The Iowa Board of Medicine has given final approval to a rule that will forbid Planned Parenthood of the Heartland from prescribing medication abortions via a video-conferencing system.
“This is a big deal,” said Monsignor Frank Bognanno, a public member of the board. “This isn’t like taking an aspirin.”
The majority of the board’s members argued the best standard of care for women seeking an abortion is to have a doctor do a physical exam and talk face-to-face with the patient.
Bognanno said he’s concerned certified medical assistants have been doing some of the ultrasounds and physical exams before the remote video conference with a doctor.
“I’m thinking: What’s wrong with this picture? I mean is this standard of practice? I mean, this is Iowa. This isn’t Tanzania, you know,” Bognanno said. “What’s going on here?”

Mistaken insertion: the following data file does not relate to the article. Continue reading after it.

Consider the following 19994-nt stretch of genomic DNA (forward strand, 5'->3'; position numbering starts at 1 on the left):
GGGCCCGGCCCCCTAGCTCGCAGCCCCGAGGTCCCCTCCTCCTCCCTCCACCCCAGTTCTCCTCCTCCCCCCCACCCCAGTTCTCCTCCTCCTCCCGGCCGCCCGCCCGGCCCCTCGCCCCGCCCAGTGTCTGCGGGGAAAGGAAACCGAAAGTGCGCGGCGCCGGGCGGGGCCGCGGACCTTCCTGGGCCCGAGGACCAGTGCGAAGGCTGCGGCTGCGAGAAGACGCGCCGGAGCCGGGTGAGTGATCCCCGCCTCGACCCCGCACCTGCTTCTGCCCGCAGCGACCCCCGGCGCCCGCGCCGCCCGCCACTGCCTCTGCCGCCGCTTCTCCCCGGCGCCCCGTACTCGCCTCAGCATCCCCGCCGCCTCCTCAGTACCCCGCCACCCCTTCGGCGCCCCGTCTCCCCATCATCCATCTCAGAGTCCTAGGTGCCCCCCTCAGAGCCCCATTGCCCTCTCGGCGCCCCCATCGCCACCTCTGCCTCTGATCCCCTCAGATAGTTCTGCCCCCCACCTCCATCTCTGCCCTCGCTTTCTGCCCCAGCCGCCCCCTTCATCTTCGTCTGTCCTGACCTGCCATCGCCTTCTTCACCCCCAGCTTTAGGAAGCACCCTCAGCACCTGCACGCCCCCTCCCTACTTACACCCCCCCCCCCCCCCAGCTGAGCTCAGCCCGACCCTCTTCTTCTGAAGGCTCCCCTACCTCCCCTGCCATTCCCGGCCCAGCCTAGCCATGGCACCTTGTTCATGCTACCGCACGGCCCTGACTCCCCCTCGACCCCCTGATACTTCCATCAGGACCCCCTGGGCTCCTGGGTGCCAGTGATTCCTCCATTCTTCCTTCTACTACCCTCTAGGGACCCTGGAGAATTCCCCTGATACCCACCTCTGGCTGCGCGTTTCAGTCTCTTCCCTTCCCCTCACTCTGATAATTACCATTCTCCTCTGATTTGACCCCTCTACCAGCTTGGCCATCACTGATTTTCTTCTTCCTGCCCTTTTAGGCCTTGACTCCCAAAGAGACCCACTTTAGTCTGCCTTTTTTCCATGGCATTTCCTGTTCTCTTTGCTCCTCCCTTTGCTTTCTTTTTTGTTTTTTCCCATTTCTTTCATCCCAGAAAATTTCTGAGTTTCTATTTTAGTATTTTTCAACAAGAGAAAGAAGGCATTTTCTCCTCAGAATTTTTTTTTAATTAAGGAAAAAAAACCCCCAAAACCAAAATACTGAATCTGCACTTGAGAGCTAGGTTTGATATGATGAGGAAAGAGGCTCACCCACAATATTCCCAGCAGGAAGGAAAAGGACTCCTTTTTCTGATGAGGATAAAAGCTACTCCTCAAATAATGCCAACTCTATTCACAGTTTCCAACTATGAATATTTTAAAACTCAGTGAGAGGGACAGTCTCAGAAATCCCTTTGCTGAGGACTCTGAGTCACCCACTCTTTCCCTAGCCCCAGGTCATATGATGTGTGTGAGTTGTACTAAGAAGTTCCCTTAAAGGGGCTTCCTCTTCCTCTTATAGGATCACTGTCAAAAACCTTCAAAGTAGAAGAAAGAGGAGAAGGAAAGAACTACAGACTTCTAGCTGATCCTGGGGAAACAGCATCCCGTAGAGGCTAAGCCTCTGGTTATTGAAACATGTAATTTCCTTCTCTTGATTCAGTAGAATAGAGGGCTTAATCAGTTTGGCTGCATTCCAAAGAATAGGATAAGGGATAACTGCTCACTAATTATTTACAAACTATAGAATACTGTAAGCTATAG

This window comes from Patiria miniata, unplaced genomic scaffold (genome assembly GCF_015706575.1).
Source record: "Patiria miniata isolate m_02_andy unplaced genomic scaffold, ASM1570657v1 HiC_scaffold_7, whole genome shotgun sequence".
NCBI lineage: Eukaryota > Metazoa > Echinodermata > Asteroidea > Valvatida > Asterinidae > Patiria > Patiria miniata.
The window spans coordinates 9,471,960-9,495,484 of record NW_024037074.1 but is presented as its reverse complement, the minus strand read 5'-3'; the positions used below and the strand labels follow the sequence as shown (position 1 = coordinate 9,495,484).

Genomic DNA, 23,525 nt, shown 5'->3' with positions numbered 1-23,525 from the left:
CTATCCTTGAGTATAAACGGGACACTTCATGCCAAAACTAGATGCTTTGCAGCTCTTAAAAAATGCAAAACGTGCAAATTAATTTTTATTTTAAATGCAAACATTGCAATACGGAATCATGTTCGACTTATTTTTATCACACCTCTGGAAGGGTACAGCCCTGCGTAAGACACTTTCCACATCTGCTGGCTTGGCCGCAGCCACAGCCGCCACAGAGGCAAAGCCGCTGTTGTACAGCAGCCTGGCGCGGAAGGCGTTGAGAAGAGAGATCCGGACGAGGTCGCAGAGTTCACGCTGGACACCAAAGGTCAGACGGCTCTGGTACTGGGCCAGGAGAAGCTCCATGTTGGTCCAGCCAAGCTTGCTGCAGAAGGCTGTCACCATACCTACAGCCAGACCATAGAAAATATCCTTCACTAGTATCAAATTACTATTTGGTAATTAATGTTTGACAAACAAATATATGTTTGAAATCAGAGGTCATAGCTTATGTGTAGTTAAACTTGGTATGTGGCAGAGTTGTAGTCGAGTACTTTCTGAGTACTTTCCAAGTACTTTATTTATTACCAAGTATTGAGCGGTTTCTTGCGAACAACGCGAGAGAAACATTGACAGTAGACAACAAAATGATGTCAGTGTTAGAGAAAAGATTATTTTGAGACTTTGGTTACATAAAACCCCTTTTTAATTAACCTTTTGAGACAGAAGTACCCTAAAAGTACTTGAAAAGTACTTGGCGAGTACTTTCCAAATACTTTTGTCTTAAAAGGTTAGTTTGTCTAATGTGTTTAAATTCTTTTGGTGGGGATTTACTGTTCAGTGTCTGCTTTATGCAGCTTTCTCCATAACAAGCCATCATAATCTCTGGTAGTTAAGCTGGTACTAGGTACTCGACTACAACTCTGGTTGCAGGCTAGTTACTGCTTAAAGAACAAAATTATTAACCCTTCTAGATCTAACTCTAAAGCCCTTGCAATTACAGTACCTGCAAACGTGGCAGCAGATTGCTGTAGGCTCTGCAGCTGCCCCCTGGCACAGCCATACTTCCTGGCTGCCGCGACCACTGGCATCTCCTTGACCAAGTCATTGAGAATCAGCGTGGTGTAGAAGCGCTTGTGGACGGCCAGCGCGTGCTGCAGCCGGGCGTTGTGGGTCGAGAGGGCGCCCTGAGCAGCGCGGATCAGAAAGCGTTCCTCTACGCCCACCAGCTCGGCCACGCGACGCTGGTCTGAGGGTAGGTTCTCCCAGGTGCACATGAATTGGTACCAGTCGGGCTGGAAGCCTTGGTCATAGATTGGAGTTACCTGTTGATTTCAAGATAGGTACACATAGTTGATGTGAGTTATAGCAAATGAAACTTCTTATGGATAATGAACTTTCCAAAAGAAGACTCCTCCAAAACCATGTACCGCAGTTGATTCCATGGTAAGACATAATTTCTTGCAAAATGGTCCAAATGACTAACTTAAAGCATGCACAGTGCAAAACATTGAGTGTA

Dr. Greg Hoversten of Iowa City, the board’s chairman, opened the board’s nearly hour-long discussion of the issue by indicating he would vote for the ban.
“How can any of us possibly find that a medical abortion performed over the internet is as safe as one provided by a physician in person, at the bedside?” Hoversten asked.
Eight members of the board voted to adopt the rule. Two members voted against it. Ann Gales, a lawyer from Bode who is a public member of the board, argued for “more examination” of the issue.
“I’m concerned about kind of the reputation of our board…and a lot of people have a concern that we’re rushing to this,” she said. “If this is the right rule, it will still be the right rule after we engage in a more thorough discussion.”
AUDIO of board discussion, runs 48:37
Based on state government’s rule-making process, this ban on so-called “tele-med” abortions could take effect in early November. However, a lawyer for Planned Parenthood told reporters after the board’s decision that “all options are on the table,” and that includes legal action to try to prevent the rule from taking effect.